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Veteran students require better information, report suggests

Under the Post-9/11 GI Bill, more than one million military service members released from duty in the Middle East and their families are expected to pursue a postsecondary education at institutions such as Boston University, according to a recent report.

The Association of Private Sector Colleges and Universities Blue Ribbon Taskforce released a report Wednesday with recommendations to protect prospective veteran students from recruiters and managers found to have engaged in predatory recruitment practices.

“One of the biggest things for veterans returning for school … is you have that break from being in a learning environment, and you lose the skills of study habits such as writing papers,” said Major Josh Goodrich, a recruiting operations officer of BU’s ROTC program. “… Veterans will be in a different place in their lives. They may have a spouse or children.”

The report recommended that prospective military and veteran students receive relevant information to avoid “aggressive and misleading” recruitment practices, such as inaccurate information on transferring credits.

“Explain the ramifications of student loan debt, in terms of monthly repayment obligations when feasible,” read the report. “Always encourage responsible borrowing if a student needs or chooses to borrow to pay for education costs or other personal expenses which may be covered by federal loan funds.”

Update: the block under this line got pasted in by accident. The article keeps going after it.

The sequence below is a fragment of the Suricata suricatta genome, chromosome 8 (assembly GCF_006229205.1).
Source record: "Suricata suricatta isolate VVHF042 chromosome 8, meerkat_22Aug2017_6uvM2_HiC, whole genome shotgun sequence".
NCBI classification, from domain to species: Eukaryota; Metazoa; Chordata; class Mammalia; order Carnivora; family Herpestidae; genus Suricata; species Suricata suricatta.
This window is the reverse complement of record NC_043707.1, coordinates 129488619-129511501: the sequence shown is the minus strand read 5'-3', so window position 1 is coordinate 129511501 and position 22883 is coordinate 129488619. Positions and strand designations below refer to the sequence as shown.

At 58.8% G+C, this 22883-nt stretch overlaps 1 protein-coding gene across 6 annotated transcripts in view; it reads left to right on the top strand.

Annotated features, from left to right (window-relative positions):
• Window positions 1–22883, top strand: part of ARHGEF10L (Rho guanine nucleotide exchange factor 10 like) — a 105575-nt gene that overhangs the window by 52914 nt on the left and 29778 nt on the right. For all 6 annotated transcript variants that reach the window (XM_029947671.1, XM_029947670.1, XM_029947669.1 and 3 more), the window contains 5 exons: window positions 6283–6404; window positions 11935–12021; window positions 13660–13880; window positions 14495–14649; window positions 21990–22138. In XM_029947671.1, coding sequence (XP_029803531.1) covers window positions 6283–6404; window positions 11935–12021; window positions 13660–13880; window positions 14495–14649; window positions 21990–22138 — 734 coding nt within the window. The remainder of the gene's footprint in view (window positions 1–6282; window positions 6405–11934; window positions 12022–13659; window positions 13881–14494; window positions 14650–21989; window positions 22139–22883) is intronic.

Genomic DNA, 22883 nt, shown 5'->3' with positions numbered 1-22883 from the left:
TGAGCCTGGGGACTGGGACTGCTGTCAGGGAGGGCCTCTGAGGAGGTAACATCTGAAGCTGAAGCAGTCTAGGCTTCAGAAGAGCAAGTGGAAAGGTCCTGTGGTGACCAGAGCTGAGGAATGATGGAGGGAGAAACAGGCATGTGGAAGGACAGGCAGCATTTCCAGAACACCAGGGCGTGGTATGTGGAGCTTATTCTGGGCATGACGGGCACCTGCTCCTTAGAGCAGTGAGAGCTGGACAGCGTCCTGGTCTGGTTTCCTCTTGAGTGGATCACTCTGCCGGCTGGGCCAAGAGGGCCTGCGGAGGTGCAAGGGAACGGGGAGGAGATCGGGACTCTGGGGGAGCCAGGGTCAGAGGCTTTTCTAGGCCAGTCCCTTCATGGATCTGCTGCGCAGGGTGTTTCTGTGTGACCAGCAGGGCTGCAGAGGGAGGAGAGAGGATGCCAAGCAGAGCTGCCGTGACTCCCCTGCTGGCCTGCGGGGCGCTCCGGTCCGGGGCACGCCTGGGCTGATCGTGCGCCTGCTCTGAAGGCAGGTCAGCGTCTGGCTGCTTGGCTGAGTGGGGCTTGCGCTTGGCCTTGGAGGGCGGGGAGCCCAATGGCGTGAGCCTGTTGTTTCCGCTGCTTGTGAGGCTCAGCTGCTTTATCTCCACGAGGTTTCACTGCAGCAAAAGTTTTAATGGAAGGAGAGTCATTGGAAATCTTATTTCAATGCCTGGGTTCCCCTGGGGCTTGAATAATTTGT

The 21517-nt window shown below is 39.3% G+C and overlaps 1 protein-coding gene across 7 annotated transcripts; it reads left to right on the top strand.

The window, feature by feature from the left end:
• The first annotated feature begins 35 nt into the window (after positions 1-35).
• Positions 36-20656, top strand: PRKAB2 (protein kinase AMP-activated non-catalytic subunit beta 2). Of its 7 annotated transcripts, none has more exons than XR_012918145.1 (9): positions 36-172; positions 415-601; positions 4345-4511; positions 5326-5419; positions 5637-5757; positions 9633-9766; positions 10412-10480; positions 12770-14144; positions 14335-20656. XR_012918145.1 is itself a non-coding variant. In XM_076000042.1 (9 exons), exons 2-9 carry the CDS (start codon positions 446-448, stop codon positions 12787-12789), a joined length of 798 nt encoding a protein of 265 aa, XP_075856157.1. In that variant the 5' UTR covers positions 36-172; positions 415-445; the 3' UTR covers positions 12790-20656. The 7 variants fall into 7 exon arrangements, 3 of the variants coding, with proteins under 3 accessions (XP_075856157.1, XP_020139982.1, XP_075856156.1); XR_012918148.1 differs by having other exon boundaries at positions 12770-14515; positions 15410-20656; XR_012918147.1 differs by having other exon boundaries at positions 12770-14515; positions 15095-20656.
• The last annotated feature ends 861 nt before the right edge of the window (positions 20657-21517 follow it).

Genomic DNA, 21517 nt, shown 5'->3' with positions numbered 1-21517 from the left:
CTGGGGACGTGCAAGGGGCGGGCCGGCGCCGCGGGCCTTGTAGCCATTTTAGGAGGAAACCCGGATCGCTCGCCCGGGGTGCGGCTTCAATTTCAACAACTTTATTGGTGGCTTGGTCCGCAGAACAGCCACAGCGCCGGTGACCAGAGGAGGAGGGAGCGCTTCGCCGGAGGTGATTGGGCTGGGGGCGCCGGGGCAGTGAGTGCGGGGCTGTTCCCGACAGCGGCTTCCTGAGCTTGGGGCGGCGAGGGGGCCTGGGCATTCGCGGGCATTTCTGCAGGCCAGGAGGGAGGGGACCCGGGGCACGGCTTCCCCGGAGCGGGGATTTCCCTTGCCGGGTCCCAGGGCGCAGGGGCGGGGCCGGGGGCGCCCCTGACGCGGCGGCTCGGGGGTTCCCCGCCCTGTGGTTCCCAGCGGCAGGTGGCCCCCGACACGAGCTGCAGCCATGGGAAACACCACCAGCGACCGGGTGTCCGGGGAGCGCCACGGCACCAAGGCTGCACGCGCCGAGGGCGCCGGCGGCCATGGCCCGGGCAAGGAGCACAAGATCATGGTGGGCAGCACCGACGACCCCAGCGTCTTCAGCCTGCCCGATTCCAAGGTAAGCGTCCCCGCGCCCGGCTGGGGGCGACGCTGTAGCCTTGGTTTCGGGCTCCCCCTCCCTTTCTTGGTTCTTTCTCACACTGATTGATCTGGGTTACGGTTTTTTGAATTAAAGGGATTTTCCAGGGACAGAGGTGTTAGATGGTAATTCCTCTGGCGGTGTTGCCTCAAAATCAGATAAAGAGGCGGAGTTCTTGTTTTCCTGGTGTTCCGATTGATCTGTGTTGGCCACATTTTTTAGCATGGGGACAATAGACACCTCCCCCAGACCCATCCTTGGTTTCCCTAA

Between Aug. 1, 2009 and Jan. 23, 2013, more than one million veterans attended institutions of higher education in the U.S., according to a U.S. Department of Veterans Affairs study referred to in the Wednesday report. The number of veterans, spouses and dependents using Post-9/11 GI Bill benefits grew 84 percent from the first to the second year of the benefit.

“Demographics aside, the veteran student brings a unique life experience and perspective shaped by their military service to their campus and classroom environments, and provides invaluable enrichment opportunities to their civilian student peers,” the report stated.

Goodrich said offering a blended program of on-campus and online courses to veterans will help them transition back to the U.S. and that the opportunity to take courses online opens the accessibility of college.

“No question about it, having a college degree will provide them in any path they try to pursue,” Goodrich said. “Some people are glad to have served in the military, but some might want to set their roots in a community and work in the civilian sector.”

BU spokesman Colin Riley said BU has 25 veteran students enrolled and is not actively recruiting any more.

“Most students who know about BU will apply to BU, but we don’t have a capacity to fill,” he said.

Riley said veterans from Massachusetts can pay for public education, but the tuition for private education is more expensive than their benefits can cover.

However, many veterans would not be able to experience campus life, according to the report. The report references the 2010 VA survey showing many veterans are also part-time, transfer or distance learners.

“It is a juggling act between having a family, having to work and going to school,” Goodrich said.

Goodrich said he remains hopeful for an increasing growth in veteran students.

“A lot of people in the military want to be challenged,” he said. “They are used to earning their credentials and earning their rank and they will find this challenge here at BU.”

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